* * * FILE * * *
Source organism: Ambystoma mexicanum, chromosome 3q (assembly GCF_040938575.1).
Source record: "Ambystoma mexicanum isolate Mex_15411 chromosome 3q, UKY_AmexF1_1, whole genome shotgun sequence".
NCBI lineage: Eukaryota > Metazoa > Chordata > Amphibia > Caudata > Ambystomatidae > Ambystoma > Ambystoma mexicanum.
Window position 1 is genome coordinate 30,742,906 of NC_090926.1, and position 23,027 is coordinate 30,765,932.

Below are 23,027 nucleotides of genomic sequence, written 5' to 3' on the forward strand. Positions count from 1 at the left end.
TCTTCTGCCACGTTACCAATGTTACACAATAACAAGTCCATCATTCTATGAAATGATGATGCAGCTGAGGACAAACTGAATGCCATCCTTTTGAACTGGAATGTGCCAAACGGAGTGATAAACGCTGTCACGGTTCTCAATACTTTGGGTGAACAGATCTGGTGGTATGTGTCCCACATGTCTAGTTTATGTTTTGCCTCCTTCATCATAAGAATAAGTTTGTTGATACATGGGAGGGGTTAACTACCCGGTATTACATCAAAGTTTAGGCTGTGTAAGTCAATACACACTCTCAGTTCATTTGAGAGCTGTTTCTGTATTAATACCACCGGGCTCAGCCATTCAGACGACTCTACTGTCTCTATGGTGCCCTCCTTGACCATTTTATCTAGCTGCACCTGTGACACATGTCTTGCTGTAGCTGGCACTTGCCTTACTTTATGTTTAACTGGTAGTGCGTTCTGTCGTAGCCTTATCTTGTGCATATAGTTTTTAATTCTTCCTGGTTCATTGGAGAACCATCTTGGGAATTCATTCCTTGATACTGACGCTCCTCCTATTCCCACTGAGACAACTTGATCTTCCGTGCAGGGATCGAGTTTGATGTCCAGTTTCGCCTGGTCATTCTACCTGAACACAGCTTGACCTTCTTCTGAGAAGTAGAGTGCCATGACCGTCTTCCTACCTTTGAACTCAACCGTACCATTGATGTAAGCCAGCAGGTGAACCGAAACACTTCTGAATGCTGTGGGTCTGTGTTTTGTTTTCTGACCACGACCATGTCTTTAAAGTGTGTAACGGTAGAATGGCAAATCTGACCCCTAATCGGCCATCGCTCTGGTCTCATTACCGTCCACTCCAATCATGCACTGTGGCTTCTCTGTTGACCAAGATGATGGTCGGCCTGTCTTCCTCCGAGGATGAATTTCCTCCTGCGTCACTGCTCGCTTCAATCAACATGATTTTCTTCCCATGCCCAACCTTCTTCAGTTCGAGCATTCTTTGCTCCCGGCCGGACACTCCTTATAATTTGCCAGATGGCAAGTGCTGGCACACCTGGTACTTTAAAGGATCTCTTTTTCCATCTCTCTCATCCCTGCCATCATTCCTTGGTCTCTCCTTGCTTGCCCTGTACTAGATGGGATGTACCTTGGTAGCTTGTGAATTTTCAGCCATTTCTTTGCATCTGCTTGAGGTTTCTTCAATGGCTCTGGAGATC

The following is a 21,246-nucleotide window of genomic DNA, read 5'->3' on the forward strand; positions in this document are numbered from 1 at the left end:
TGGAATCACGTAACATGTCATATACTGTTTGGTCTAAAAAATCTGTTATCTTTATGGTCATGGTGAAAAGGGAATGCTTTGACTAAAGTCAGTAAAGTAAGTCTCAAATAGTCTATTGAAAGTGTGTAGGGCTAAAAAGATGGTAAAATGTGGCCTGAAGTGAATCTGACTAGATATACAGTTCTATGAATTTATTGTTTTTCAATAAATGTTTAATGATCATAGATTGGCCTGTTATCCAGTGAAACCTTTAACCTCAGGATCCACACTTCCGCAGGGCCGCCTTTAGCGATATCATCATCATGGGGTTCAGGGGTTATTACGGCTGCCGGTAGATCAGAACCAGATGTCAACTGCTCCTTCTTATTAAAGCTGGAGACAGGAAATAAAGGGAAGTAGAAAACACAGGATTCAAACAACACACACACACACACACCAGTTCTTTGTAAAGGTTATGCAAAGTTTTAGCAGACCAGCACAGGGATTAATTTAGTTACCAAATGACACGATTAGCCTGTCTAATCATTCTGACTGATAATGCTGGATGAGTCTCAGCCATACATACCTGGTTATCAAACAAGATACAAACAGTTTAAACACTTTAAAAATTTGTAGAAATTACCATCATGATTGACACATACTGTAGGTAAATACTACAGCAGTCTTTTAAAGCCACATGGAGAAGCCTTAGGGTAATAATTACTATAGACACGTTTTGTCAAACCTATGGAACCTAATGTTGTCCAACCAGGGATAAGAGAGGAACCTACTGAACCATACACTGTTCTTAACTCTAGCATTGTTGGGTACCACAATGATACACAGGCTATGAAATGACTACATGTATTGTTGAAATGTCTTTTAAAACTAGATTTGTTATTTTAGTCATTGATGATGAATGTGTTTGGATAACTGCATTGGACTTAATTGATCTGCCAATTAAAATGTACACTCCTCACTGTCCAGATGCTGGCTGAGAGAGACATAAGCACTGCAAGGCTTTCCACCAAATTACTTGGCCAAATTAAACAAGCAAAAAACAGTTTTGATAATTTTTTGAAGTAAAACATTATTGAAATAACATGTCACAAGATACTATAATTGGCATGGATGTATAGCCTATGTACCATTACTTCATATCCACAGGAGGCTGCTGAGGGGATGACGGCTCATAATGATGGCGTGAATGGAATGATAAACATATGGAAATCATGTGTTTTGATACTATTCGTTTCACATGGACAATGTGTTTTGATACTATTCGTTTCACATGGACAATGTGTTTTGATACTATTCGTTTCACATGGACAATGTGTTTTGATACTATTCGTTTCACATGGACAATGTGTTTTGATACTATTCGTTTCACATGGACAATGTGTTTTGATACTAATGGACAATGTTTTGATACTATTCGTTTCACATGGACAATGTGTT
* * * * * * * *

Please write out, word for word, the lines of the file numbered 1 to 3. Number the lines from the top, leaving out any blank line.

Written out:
Source organism: Ambystoma mexicanum, chromosome 3q (assembly GCF_040938575.1).
Source record: "Ambystoma mexicanum isolate Mex_15411 chromosome 3q, UKY_AmexF1_1, whole genome shotgun sequence".
NCBI lineage: Eukaryota > Metazoa > Chordata > Amphibia > Caudata > Ambystomatidae > Ambystoma > Ambystoma mexicanum.